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Re: Flying Flapjacks
« Reply #4 on: February 07, 2009, 06:57:23 pm »
I have a Sport Pilot magazine article about that plane (incidentally it's one of the few artifacts recovered from old Aurora Airpark in Colorado before they closed for good, I just happened to have been there a few days before its demolition). I'll dig it out and summarize in a bit.
It's a crappy self-made pic of a Lockheed Unmanned Combat Armed Rotorcraft (UCAR), BTW
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Offline hole in the ground

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Re: Flying Flapjacks
« Reply #5 on: February 08, 2009, 03:05:46 am »
not post war designs but of a similar layout?



images from your one stop R. Payen shop http://home.att.net/~dannysoar2/Payen2.htm
:P

Offline Retrofit

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Re: Flying Flapjacks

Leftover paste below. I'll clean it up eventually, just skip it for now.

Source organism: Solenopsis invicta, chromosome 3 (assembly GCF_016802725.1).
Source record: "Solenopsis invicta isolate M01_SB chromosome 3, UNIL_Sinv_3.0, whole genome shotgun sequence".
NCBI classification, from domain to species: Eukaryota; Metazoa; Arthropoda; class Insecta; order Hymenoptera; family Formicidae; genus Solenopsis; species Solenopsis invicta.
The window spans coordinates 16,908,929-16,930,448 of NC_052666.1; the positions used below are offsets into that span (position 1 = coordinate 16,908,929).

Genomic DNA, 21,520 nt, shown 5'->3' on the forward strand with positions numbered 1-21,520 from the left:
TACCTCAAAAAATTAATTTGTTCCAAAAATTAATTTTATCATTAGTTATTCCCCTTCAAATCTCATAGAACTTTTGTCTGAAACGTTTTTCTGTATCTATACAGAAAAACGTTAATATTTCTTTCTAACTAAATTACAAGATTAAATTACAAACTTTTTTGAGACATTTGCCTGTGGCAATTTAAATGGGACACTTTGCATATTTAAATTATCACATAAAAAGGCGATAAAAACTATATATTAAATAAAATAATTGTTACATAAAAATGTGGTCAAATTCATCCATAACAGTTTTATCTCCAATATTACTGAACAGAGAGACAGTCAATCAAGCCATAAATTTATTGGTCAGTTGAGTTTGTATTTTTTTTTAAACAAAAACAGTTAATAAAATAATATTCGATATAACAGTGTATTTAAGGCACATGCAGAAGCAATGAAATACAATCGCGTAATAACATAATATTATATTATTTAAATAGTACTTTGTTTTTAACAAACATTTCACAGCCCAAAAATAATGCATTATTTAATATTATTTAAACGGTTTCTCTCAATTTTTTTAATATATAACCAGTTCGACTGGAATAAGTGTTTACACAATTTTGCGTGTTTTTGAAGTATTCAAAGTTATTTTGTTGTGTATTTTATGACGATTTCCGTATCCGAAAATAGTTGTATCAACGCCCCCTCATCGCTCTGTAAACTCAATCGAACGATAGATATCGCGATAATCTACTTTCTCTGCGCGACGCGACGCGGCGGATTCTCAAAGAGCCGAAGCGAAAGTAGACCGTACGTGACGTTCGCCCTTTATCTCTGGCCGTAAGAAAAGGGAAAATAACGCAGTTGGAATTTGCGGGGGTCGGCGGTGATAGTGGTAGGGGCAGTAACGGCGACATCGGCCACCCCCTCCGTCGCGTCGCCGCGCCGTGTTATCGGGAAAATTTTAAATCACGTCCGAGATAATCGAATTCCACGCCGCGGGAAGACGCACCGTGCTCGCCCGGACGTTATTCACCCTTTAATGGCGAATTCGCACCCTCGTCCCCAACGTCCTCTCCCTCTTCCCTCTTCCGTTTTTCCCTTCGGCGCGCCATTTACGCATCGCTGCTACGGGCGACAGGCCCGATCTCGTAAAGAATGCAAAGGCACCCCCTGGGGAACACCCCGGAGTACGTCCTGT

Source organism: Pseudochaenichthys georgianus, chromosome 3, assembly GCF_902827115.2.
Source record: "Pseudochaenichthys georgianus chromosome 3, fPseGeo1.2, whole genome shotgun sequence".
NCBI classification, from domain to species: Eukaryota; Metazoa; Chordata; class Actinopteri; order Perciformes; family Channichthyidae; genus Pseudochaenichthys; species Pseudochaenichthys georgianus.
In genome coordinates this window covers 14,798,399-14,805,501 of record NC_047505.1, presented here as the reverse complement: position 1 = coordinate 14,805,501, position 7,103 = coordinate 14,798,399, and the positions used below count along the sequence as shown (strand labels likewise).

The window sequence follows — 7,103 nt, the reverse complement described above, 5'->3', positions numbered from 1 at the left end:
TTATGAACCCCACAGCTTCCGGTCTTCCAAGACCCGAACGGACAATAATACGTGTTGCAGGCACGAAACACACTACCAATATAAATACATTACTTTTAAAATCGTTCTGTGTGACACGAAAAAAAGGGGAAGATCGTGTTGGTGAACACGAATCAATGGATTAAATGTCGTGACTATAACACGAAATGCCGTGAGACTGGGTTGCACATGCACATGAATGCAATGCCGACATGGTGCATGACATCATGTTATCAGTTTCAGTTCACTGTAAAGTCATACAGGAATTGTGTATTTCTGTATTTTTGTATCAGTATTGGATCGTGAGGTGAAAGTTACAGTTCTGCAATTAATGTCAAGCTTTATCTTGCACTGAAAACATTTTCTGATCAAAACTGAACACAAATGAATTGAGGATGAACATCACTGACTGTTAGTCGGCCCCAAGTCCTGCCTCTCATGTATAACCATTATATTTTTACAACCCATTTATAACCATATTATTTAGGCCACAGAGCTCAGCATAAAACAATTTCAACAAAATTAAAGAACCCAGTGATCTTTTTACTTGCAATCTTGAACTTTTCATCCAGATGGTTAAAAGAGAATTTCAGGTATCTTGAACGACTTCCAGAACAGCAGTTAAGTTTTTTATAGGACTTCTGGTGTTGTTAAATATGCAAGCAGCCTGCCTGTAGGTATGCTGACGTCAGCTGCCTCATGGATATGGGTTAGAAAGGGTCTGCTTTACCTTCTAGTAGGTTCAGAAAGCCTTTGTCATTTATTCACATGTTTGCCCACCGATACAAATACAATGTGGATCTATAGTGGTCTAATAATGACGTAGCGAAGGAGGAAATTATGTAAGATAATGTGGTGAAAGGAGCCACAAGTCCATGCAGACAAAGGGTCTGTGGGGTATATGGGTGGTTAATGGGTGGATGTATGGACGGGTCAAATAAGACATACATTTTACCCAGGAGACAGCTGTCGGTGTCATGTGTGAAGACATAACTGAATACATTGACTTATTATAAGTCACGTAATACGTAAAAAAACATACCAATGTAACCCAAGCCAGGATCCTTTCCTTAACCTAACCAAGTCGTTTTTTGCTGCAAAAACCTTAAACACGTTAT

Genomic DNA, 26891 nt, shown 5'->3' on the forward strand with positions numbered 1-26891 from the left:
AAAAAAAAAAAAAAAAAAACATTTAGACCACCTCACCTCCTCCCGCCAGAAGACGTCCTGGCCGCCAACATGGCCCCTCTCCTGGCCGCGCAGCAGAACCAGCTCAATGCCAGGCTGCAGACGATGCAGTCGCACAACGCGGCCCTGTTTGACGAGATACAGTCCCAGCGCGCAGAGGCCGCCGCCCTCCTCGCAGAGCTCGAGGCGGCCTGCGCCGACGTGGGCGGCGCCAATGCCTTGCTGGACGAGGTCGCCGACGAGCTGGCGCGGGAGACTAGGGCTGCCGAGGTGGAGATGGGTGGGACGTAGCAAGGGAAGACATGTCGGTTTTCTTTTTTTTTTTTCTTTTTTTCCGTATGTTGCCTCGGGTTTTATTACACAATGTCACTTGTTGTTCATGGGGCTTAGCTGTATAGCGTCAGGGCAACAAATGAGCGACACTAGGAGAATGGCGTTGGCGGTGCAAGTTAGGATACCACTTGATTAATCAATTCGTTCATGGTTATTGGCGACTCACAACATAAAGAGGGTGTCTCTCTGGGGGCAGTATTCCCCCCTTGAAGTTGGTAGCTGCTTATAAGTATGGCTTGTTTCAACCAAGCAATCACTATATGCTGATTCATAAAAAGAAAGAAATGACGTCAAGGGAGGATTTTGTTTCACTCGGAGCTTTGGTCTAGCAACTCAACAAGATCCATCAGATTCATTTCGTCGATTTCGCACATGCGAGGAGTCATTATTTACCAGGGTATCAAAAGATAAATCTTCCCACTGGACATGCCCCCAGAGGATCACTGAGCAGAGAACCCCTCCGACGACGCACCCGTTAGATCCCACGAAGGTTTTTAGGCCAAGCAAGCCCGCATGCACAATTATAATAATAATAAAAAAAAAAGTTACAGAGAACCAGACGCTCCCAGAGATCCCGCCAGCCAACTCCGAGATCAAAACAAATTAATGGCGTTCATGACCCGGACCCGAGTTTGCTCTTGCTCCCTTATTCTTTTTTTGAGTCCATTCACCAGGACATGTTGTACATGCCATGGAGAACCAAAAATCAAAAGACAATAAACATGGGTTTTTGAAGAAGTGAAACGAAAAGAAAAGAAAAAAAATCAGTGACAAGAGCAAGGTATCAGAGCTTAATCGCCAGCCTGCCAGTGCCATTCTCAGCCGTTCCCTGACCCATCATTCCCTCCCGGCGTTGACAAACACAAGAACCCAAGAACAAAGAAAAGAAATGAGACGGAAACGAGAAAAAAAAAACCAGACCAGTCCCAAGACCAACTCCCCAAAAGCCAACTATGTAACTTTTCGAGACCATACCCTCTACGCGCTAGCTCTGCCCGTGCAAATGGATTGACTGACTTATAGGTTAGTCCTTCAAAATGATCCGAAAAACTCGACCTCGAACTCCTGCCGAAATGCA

« Reply #6 on: February 08, 2009, 05:19:13 am »
The formula has also been tested by Alain Mirouze, in France, in the late 70's and 80's.
Without much success.
The "Pulsar" performed her first flight on November 11th, 1974.
The "Pulsar 2" just some hops in 1984.
« Last Edit: February 08, 2009, 05:35:06 am by Retrofit »

Offline cluttonfred

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Re: Flying Flapjacks
« Reply #7 on: February 08, 2009, 05:40:13 am »
Thanks, I am a big French aviation fan so I know about the Payen and Fauvel designs, some of which are very low aspect ratio flying wings or near-flying wings, but the Mirouze designs are completely new to me.  Anyone have any more on the Mirouze designs?  In French is fine....

I am still looking for more, though, especially something high performance or military.
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Offline AeroFranz

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Re: Flying Flapjacks
« Reply #8 on: February 08, 2009, 09:15:04 am »
Nice post, i had never seen the Mirouze designs. The pusher prop looks awfully close to the fuselage...was there a slot for it to go in? I can't tell from that picture.